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Almighty : Courage, Resistance, and Existential Peril in the Nuclear Age
by Dan Zak


Overview - **A Washington Post "Notable Nonfiction Book of 2016"**
ON A TRANQUIL SUMMER NIGHT
in July 2012, a trio of peace activists infiltrated the Y-12 National Security Complex in Oak Ridge, Tennessee. Nicknamed the Fort Knox of Uranium, Y-12 was supposedly one of the most secure sites in the world, a bastion of warhead parts and hundreds of tons of highly enriched uranium enough to power thousands of nuclear bombs.
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More About Almighty by Dan Zak
 
 
 
Overview
**A Washington Post "Notable Nonfiction Book of 2016"**
ON A TRANQUIL SUMMER NIGHT
in July 2012, a trio of peace activists infiltrated the Y-12 National Security Complex in Oak Ridge, Tennessee. Nicknamed the Fort Knox of Uranium, Y-12 was supposedly one of the most secure sites in the world, a bastion of warhead parts and hundreds of tons of highly enriched uranium enough to power thousands of nuclear bombs. The three activists a house painter, a Vietnam War veteran, and an 82-year-old Catholic nun penetrated the complex s exterior with alarming ease; their strongest tools were two pairs of bolt cutters and three hammers. Once inside, these pacifists hung protest banners, spray-painted biblical messages, and streaked the walls with human blood. Then they waited to be arrested.
WITH THE BREAK-IN and their symbolic actions, the activists hoped to draw attention to a costly military-industrial complex that stockpiles deadly nukes. But they also triggered a political and legal firestorm of urgent and troubling questions. What if they had been terrorists? Why do the United States and Russia continue to possess enough nuclear weaponry to destroy the world several times over?
IN ALMIGHTY, WASHINGTON POST REPORTER Dan Zak answers these questions by reexamining America s love-hate relationship to the bomb, from the race to achieve atomic power before the Nazis did to the solemn 70th anniversary of Hiroshima. At a time of concern about proliferation in such nations as Iran and North Korea, the U.S. arsenal is plagued by its own security problems. This life-or-death quandary is unraveled in Zak s eye-opening account, with a cast that includes the biophysicist who first educated the public on atomic energy, the prophet who predicted the creation of Oak Ridge, the generations of activists propelled into resistance by their faith, and the Washington bureaucrats and diplomats who are trying to keep the world safe. Part historical adventure, part courtroom drama, part moral thriller, Almighty reshapes the accepted narratives surrounding nuclear weapons and shows that our greatest modern-day threat remains a power we discovered long ago."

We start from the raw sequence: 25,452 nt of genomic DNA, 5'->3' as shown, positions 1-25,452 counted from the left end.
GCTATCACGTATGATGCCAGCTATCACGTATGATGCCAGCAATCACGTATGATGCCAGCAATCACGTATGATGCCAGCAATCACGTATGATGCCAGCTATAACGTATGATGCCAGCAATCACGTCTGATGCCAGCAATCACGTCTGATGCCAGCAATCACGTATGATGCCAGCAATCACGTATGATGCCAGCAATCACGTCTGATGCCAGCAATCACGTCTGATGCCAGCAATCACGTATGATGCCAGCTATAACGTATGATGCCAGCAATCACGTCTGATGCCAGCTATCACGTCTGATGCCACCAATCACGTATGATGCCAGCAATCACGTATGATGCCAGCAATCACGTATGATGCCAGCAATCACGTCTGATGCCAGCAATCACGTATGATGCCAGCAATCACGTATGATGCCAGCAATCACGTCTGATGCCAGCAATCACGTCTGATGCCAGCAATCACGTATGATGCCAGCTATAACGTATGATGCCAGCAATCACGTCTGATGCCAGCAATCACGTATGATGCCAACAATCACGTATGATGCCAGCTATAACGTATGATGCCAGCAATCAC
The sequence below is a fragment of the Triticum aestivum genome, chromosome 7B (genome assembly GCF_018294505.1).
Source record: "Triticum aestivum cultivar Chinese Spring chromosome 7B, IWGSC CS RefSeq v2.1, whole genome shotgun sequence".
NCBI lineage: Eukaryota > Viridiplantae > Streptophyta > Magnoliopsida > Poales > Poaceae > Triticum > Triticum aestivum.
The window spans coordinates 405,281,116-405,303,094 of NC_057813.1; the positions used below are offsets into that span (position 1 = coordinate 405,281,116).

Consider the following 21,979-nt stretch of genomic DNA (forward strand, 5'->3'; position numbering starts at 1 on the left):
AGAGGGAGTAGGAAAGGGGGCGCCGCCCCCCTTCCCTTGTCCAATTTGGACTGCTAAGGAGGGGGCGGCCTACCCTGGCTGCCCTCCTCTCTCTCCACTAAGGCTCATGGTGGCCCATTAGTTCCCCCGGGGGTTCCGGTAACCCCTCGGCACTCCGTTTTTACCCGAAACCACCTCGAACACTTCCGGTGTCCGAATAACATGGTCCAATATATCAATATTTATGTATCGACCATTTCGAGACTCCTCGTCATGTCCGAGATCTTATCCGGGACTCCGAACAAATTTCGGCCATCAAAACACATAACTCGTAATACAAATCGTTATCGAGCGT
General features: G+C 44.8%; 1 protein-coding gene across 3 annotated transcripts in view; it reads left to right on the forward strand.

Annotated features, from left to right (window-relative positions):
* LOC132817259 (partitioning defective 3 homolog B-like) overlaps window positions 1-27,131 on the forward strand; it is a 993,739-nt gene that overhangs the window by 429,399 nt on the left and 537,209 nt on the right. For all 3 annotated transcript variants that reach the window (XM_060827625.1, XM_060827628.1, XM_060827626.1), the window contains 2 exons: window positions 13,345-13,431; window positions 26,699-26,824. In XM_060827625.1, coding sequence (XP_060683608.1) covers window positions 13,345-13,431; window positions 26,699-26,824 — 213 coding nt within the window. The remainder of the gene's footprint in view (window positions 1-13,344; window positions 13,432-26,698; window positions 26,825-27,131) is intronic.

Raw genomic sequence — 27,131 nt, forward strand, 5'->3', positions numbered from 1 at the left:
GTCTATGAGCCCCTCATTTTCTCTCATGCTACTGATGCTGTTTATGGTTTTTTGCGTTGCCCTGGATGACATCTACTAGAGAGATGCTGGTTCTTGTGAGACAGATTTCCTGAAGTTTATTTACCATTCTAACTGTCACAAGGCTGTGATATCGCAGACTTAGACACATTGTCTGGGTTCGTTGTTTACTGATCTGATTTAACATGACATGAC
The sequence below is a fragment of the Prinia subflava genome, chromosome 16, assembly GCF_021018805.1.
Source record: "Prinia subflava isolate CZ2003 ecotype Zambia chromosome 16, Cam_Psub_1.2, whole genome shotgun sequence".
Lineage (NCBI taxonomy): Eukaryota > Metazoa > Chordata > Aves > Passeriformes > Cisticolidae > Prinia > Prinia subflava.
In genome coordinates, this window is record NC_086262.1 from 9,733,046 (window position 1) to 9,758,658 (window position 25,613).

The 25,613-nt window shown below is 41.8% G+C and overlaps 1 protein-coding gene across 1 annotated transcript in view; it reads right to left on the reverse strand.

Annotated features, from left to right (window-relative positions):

Details
  • ISBN-13: 9780399173752
  • ISBN-10: 0399173757
  • Publisher: Blue Rider Press
  • Publish Date: July 2016
  • Page Count: 416
  • Dimensions: 9 x 6 x 1.5 inches
  • Shipping Weight: 1.45 pounds


Related Categories

Books > Political Science > International Relations - Arms Control
Books > History > Military - Nuclear Warfare
Books > Political Science > Public Policy - Military Policy

 
Publishers Weekly Reviews

Publishers Weekly® Reviews

  • Reviewed in: Publishers Weekly, page .
  • Review Date: 2016-05-09
  • Reviewer: Staff

This well-researched history from Washington Post reporter Zak tells the riveting story of three nuclear weapons protestors and how, in 2012, they infiltrated the ultrasecure uranium-enrichment facility in Oak Ridge, Tenn. Sister Megan Rice, Greg Boertje-Obed, and Michael Walli took different paths to becoming activists opposed to nuclear weapons, but they united on a breathtaking mission to protest America’s ongoing nuclear program. Zak also dives into the history of how the United States devoted enormous resources to the initial development of the nuclear bomb. At one point, nuclear weapons accounted for 10% of the country’s gross national product, and the Oak Ridge facility alone consumed around 14% of the U.S.’s electricity. Zak shows how the country continues to grapple with the tension between ensuring peace and maintaining weapons with the power to cause our own extinction. Despite President Obama’s early experience of antinuclear activism, his administration has continued to prolong the life of the U.S. nuclear weapons program. Much of the antinuclear movement is intertwined with Christian ethics and the Catholic Church, and it still uses as its central metaphor the Biblical idea of turning swords into plowshares. Zak gracefully synthesizes the stories of the politicians and bureaucrats controlling stockpiles of weapons and those of the activists working to disarm them. Agent: Lauren Clark, Kuhn Projects. (July)

 
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